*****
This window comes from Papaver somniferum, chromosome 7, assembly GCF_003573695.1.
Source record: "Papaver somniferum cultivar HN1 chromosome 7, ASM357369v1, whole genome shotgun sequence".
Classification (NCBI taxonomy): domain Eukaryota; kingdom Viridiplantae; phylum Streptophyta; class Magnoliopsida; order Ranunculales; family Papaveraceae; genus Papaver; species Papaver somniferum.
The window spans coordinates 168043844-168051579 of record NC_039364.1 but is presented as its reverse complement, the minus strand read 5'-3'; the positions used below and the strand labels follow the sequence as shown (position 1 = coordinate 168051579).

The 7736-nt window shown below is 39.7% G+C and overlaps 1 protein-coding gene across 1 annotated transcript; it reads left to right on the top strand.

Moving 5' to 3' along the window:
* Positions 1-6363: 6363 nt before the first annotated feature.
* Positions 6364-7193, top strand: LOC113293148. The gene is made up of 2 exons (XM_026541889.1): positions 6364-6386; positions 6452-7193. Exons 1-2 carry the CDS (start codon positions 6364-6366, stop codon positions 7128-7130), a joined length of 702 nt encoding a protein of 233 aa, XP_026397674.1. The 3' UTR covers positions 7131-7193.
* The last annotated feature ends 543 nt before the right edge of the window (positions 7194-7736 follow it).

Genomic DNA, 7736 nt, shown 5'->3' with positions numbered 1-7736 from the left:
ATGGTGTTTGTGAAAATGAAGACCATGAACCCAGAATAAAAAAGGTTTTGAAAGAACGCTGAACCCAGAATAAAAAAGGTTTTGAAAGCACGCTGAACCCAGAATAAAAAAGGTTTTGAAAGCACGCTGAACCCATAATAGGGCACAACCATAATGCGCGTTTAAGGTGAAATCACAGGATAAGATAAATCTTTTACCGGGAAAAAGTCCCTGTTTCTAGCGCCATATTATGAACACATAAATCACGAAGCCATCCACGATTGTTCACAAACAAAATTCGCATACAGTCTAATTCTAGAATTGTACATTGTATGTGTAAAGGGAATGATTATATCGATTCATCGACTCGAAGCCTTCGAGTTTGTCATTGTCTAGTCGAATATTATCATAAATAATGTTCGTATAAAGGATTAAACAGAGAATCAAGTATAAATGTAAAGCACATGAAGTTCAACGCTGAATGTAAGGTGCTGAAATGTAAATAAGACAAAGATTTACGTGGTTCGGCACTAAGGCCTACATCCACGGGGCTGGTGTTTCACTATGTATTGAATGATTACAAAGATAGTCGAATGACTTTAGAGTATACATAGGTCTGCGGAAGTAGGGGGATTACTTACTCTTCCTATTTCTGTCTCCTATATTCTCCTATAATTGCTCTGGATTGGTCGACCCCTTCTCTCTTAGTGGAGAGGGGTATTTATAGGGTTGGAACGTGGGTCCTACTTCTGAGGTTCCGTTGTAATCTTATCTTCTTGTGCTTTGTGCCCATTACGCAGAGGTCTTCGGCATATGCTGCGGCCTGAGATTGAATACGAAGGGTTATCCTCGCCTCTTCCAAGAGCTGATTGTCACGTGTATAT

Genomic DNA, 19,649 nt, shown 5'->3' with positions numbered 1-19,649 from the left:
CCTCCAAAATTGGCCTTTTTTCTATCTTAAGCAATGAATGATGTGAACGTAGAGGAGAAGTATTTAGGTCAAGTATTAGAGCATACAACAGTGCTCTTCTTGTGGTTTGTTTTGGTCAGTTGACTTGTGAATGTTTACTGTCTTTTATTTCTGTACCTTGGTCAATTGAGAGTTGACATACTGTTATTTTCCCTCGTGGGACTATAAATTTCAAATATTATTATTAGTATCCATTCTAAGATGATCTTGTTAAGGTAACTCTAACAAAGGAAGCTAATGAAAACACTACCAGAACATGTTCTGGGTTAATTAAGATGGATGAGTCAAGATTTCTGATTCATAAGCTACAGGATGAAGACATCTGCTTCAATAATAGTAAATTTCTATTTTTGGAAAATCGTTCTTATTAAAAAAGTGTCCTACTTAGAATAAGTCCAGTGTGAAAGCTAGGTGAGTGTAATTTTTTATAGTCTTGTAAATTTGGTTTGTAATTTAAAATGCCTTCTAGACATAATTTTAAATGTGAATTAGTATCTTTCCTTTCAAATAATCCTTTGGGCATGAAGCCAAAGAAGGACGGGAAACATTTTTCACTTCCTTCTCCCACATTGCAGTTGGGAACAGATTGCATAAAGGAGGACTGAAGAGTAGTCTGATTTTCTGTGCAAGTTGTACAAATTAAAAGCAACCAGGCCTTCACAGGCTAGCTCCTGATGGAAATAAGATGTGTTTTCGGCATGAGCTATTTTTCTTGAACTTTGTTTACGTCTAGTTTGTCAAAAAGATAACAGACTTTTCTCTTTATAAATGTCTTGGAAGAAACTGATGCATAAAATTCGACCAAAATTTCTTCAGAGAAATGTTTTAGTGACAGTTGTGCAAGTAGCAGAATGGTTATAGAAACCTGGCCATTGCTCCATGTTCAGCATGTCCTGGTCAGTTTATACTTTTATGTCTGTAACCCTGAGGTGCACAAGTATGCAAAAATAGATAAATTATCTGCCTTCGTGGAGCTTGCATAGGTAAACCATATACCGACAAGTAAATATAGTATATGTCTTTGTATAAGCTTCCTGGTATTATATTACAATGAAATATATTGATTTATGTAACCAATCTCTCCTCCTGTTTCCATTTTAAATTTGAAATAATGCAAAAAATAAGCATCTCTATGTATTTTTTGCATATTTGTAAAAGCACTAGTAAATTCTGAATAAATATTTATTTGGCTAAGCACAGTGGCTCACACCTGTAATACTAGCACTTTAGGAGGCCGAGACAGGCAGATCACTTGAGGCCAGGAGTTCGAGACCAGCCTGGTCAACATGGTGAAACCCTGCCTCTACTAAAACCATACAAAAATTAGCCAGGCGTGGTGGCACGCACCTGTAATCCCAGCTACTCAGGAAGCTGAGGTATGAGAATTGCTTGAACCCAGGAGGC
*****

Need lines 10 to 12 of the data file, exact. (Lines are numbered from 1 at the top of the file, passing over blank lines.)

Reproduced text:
Genomic DNA, 7736 nt, shown 5'->3' with positions numbered 1-7736 from the left:
ATGGTGTTTGTGAAAATGAAGACCATGAACCCAGAATAAAAAAGGTTTTGAAAGAACGCTGAACCCAGAATAAAAAAGGTTTTGAAAGCACGCTGAACCCAGAATAAAAAAGGTTTTGAAAGCACGCTGAACCCATAATAGGGCACAACCATAATGCGCGTTTAAGGTGAAATCACAGGATAAGATAAATCTTTTACCGGGAAAAAGTCCCTGTTTCTAGCGCCATATTATGAACACATAAATCACGAAGCCATCCACGATTGTTCACAAACAAAATTCGCATACAGTCTAATTCTAGAATTGTACATTGTATGTGTAAAGGGAATGATTATATCGATTCATCGACTCGAAGCCTTCGAGTTTGTCATTGTCTAGTCGAATATTATCATAAATAATGTTCGTATAAAGGATTAAACAGAGAATCAAGTATAAATGTAAAGCACATGAAGTTCAACGCTGAATGTAAGGTGCTGAAATGTAAATAAGACAAAGATTTACGTGGTTCGGCACTAAGGCCTACATCCACGGGGCTGGTGTTTCACTATGTATTGAATGATTACAAAGATAGTCGAATGACTTTAGAGTATACATAGGTCTGCGGAAGTAGGGGGATTACTTACTCTTCCTATTTCTGTCTCCTATATTCTCCTATAATTGCTCTGGATTGGTCGACCCCTTCTCTCTTAGTGGAGAGGGGTATTTATAGGGTTGGAACGTGGGTCCTACTTCTGAGGTTCCGTTGTAATCTTATCTTCTTGTGCTTTGTGCCCATTACGCAGAGGTCTTCGGCATATGCTGCGGCCTGAGATTGAATACGAAGGGTTATCCTCGCCTCTTCCAAGAGCTGATTGTCACGTGTATAT

Genomic DNA, 19,649 nt, shown 5'->3' with positions numbered 1-19,649 from the left: